Professional recruiter discusses right time to ask for raise

9:13 PM, Mar 4, 2013   |    comments
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MINNETONKA, Minn. - With the worst of the economic crisis behind us, most employers have moved beyond the pay cuts, pay freezes and furloughs.

As the economy shows signs of improvement, it has many workers wondering if the time is right to ask for that richly deserved raise.

"If you're just a seat warmer and you're not a game changer, chances are you won't get the raise that you're looking for," said professional recruiter Marni Hockenberg.

Hockenberg has a few tips on how to earn a few more bucks.

He says to find out a benchmark. What to do the people in a specific industry and market currently earn.

Once you know the earning potential, and then set aside a time with the boss well before you plan to ask for a raise to lay a little groundwork. Discuss goals that need to be met to earn more money and ways to separate yourself from others.

Setting goals ahead of time will help establish expectations and in turn, help you meet the criteria to earn more money down the road, Hockenberg said.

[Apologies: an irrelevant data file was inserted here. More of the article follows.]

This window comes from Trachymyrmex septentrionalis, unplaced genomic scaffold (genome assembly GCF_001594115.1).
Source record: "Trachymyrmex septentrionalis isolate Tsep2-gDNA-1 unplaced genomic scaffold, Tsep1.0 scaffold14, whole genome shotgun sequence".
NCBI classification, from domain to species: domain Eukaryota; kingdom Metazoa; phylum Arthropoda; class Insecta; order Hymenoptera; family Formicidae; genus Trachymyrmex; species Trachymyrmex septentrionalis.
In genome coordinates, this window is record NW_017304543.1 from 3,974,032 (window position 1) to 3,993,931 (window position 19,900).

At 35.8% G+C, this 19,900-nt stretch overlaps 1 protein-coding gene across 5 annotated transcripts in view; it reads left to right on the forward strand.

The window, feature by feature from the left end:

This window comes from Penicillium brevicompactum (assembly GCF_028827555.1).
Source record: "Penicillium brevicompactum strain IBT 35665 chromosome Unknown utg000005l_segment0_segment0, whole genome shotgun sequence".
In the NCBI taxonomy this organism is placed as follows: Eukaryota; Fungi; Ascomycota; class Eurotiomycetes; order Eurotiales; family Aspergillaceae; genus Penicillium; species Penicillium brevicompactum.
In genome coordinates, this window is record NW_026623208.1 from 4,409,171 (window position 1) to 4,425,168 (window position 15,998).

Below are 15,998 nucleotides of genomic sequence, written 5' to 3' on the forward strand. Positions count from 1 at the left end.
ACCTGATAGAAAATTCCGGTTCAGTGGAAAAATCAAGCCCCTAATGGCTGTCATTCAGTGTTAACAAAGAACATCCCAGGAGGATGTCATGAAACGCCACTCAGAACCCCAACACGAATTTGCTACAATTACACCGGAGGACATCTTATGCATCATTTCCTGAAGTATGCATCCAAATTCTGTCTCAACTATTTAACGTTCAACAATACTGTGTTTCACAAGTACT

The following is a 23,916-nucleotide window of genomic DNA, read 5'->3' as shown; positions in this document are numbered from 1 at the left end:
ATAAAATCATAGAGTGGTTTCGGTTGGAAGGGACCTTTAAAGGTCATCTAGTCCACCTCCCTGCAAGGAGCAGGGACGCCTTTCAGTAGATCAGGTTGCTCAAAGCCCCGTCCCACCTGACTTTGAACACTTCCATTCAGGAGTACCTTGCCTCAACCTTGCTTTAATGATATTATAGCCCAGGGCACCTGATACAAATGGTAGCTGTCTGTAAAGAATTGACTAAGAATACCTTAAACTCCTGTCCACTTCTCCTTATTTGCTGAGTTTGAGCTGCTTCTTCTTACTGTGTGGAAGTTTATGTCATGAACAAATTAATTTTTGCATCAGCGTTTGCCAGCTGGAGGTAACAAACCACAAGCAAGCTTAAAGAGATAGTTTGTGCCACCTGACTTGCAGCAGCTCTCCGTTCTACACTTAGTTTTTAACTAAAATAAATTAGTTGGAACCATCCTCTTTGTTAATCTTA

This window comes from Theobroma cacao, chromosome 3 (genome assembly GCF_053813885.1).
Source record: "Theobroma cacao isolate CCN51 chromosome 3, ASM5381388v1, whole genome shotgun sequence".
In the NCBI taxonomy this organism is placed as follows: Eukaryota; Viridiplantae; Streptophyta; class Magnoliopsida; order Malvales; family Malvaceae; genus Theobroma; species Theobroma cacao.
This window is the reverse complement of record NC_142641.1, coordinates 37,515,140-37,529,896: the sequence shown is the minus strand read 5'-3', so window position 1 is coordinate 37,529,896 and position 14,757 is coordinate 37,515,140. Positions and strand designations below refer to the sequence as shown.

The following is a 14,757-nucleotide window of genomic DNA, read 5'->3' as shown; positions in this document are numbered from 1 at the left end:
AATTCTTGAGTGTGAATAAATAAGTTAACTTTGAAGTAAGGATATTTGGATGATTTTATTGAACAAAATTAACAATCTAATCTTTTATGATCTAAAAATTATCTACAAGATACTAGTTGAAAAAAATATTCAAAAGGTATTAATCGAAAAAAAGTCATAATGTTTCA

"How can I be that top performer that can earn the raise, you have to earn raises these days. It's generally not automatic," explained Hockenberg.

She said that workers should create a list of accomplishments or a "brag book" that illustrates the different ways they have helped their company either make money, save money or streamline a process. Businesses now look more closely at productivity and how much a person can contribute.

When to ask for a raise is also key.

"Where is your company at right now financially?" explained Hockenberg. "How are they doing? Are they just barely hanging on? That's probably not a great time to go ask for a raise."

If the timing does seems right, be prepared and treat the "raise conversation" like a business meeting.

"You go in and you say, 'OK, here I've done all of this now let's talk about my increase and they don't give you the increase,'" Hockenberg said. "I would dig a little bit deeper and say, 'Did something happen between the conversation we had and right now?'"

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